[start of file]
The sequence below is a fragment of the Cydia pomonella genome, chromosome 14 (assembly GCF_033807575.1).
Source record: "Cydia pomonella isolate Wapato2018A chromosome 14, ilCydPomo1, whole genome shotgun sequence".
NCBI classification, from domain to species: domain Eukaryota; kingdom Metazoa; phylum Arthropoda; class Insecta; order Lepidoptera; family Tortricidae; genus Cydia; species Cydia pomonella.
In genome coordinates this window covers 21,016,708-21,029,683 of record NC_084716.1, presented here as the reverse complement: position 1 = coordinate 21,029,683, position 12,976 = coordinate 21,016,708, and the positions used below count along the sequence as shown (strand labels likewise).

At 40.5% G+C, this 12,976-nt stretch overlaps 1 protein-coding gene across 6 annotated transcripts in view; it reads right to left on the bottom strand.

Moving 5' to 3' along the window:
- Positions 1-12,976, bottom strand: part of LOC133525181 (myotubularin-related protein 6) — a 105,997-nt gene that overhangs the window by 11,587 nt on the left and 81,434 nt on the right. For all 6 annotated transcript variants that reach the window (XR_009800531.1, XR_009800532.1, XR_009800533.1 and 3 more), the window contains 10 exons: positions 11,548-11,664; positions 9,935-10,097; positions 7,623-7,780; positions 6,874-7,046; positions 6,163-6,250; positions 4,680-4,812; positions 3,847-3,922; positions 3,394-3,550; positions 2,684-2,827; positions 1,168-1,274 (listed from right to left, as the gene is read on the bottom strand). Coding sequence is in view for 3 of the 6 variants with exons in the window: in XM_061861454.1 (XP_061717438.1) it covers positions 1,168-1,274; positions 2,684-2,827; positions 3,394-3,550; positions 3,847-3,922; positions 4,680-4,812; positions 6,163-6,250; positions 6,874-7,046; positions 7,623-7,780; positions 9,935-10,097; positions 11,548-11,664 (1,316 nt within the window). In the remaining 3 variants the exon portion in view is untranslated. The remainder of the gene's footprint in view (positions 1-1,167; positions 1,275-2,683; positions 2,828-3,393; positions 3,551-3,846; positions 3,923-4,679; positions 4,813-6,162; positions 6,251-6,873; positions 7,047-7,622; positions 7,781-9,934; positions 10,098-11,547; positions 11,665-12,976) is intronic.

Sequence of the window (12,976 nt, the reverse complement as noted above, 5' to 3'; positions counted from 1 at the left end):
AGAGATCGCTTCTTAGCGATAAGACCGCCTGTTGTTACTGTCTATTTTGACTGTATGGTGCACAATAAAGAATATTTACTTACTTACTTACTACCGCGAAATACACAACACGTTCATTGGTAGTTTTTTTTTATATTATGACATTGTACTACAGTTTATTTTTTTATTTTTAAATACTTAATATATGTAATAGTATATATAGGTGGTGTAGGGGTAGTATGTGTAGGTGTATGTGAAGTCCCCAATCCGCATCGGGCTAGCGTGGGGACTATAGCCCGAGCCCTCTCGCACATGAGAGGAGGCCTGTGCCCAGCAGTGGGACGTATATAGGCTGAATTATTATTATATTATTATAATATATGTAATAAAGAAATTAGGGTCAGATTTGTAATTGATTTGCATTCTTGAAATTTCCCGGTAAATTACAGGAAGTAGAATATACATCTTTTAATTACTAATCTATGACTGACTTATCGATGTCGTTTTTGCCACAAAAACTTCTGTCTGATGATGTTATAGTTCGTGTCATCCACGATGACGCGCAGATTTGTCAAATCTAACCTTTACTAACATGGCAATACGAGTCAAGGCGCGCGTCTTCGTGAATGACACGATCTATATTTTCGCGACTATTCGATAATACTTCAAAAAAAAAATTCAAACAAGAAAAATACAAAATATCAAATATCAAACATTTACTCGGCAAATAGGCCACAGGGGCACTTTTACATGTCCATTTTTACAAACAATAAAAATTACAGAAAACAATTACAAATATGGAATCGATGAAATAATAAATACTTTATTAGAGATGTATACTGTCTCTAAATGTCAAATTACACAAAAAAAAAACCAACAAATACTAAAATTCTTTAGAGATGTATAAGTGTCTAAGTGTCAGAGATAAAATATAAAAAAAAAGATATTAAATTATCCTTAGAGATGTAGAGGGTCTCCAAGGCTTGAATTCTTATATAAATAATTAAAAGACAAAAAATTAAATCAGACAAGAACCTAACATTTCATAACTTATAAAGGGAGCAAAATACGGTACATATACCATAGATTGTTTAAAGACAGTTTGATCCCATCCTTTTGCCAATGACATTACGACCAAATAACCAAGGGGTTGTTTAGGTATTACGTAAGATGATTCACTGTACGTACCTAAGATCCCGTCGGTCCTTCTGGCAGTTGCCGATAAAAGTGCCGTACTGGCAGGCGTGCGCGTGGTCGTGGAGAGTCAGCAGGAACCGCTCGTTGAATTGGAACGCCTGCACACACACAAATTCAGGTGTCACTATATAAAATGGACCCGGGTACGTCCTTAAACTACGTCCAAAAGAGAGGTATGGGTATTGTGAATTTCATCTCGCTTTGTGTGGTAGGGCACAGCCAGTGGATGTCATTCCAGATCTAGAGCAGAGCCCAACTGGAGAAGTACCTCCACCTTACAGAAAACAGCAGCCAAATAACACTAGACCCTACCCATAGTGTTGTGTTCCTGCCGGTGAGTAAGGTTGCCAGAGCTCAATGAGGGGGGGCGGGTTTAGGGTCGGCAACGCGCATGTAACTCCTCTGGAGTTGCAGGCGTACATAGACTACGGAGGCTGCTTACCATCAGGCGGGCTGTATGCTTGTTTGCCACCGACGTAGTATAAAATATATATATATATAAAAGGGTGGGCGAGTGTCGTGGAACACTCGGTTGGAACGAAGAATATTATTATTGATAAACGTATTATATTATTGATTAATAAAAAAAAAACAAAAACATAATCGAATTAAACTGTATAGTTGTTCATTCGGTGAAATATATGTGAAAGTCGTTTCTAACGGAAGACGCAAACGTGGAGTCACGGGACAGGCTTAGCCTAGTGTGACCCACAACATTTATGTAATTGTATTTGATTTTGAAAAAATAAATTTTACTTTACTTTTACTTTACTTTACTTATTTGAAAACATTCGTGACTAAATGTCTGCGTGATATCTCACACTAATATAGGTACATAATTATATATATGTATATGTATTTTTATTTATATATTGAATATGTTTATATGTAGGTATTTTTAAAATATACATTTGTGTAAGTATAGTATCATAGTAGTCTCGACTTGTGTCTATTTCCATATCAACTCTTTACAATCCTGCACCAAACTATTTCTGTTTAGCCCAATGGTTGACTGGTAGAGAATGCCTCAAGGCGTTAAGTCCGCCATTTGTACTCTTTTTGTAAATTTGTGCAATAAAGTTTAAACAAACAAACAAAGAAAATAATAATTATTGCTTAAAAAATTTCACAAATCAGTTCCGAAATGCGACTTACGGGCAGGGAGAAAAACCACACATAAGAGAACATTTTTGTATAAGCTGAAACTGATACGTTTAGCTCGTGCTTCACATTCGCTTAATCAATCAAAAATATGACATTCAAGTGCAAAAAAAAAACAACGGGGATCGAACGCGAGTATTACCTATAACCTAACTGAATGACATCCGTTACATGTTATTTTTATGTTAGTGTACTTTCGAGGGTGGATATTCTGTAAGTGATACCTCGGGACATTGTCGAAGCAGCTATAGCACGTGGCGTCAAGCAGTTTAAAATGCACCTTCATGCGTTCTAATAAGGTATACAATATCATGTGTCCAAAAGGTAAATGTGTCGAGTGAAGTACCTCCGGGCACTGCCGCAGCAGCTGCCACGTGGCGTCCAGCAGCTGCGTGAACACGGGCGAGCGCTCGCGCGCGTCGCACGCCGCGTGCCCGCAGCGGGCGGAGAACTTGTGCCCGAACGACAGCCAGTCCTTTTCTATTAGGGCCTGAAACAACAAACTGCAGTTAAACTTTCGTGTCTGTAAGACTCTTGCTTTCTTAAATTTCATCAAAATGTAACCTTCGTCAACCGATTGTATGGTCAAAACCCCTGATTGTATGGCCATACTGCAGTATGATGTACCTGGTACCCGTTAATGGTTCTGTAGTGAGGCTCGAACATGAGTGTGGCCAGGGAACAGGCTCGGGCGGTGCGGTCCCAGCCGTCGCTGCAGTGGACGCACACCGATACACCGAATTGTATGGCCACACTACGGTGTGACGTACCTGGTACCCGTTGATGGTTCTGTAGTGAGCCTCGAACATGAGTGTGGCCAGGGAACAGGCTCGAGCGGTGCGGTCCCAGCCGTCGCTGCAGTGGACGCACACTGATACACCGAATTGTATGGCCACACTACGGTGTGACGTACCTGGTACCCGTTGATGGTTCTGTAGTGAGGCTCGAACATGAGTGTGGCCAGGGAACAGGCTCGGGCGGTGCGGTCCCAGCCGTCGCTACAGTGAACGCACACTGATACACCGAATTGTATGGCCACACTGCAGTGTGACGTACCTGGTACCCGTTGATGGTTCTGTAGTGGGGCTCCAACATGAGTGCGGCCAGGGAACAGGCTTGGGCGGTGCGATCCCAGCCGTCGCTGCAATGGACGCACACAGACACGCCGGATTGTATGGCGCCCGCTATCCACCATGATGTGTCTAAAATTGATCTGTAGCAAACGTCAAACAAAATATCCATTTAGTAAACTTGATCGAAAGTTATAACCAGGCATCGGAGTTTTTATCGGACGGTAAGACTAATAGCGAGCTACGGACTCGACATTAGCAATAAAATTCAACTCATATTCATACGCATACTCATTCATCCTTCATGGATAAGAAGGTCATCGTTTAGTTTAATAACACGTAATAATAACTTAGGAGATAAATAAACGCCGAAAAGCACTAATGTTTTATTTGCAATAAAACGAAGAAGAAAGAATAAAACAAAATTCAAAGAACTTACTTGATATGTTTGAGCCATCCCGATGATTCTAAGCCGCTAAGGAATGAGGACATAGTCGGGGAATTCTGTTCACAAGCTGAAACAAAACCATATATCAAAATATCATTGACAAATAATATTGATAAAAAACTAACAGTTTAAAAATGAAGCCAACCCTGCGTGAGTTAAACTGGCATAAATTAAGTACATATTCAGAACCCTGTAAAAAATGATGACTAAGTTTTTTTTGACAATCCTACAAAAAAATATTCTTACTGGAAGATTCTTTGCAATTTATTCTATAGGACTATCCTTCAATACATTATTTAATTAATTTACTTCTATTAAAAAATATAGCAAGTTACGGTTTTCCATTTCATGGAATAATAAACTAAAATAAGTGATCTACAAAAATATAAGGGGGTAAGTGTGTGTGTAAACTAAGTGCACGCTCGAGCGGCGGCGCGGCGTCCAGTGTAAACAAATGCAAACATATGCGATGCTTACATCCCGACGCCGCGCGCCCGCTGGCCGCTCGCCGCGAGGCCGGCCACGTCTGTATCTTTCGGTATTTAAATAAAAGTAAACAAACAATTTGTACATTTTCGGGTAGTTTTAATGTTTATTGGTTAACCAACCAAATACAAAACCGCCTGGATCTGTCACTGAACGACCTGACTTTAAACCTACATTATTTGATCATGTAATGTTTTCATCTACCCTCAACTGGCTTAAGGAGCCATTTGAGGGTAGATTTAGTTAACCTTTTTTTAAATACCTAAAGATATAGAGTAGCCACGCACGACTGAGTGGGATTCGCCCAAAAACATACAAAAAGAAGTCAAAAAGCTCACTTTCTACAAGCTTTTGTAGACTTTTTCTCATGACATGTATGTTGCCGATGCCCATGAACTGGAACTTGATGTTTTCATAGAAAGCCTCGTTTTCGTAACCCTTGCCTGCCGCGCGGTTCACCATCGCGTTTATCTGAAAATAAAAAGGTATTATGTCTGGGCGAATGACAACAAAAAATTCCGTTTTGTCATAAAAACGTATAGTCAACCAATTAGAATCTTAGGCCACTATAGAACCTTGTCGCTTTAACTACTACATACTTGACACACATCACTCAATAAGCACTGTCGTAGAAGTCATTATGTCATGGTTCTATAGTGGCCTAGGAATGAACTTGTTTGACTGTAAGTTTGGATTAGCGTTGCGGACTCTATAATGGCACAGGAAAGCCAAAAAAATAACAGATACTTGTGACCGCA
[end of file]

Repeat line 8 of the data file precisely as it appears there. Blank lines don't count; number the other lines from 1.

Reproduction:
Sequence of the window (12,976 nt, the reverse complement as noted above, 5' to 3'; positions counted from 1 at the left end):